Angèle Beausoleil is an assistant professor of business design and innovation at the Rotman School of Management and academic director of the Business Design Initiative, both in Toronto.

One of the greatest lessons from the past year, if not the past 20 years, is that the health and agility of our human, economic and ecological systems are critical for survival and prosperity.

We’ve witnessed widely varying success in national and regional responses to the spread of COVID-19. Even on a personal level, many have embraced safer ways of working and living such as Zoom meetings and food delivery, while others have resisted mask wearing, travel bans and other basic mandated safety protocols.

Even as stock markets rebounded on the backs of the Big Tech companies, many businesses shut down and our schools juggled new protocols, teaching platforms and mental-health programs. The challenges of the pandemic are far from over, and are a wake-up call on a number of vital issues, including the design and resiliency of our work force.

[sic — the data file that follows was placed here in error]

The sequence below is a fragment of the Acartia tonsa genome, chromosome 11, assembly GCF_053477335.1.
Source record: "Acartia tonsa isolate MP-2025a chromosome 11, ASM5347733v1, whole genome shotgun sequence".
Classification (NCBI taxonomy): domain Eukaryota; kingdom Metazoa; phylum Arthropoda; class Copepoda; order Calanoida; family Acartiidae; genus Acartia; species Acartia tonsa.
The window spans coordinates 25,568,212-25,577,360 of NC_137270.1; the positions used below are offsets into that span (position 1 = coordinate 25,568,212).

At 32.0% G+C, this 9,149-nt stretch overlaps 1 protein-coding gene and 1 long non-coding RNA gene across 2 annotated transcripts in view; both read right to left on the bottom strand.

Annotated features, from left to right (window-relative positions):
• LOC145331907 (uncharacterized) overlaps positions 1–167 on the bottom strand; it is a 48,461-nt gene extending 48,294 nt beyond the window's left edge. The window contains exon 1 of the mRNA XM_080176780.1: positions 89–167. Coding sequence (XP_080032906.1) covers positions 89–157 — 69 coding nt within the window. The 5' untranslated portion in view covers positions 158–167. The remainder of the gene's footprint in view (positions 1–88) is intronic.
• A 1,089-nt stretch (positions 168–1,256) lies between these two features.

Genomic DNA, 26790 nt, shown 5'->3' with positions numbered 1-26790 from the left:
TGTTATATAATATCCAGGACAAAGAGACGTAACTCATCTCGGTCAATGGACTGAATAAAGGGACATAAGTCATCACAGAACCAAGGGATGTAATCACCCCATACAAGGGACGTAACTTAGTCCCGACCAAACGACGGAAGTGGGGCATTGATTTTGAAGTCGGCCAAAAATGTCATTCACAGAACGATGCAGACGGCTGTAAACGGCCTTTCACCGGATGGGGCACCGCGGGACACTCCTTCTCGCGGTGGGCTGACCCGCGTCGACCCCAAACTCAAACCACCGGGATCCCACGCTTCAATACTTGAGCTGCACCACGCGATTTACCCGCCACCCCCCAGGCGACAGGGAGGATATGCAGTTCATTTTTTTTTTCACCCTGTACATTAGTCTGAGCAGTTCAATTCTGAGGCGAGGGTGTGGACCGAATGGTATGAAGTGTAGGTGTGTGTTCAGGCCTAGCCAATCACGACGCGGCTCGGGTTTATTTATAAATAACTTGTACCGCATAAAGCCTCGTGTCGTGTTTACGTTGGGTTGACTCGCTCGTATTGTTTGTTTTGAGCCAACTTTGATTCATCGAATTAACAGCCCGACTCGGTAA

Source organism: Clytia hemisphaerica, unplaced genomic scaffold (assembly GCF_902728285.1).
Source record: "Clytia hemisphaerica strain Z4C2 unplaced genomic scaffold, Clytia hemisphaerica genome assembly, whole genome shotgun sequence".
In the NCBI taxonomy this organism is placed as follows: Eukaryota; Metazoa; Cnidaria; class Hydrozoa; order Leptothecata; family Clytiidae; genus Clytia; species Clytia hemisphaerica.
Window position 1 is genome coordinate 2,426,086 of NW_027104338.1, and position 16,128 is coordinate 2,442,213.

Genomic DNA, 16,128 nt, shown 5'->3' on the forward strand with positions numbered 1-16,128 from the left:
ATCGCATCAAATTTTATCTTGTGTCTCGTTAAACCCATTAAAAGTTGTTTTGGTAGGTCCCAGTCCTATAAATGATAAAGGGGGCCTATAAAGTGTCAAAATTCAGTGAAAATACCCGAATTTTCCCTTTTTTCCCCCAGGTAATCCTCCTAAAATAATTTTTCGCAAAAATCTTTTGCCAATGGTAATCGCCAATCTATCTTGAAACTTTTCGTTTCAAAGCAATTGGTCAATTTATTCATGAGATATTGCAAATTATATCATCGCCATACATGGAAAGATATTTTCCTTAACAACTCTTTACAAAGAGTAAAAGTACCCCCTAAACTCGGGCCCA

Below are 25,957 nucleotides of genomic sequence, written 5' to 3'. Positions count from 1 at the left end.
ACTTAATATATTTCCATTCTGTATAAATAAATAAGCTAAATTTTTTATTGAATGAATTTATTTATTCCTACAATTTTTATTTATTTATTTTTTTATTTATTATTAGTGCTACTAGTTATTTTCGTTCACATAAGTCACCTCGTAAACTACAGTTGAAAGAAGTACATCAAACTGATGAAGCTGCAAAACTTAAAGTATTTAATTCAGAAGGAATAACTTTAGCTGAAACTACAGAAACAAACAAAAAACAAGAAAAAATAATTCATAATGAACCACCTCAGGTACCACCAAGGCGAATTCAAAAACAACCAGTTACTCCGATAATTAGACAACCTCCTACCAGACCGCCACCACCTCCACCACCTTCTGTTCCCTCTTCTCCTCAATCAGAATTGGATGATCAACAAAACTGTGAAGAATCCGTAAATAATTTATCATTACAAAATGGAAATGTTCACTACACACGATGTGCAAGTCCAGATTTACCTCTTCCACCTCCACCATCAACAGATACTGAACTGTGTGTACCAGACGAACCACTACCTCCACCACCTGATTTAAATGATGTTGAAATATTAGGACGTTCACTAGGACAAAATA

It’s time to refocus on the people and educational programs that will result in resilient next-gen scientists, policy makers and teachers. And we can start with future-ready programs such as STEM, and more importantly, STEAM.

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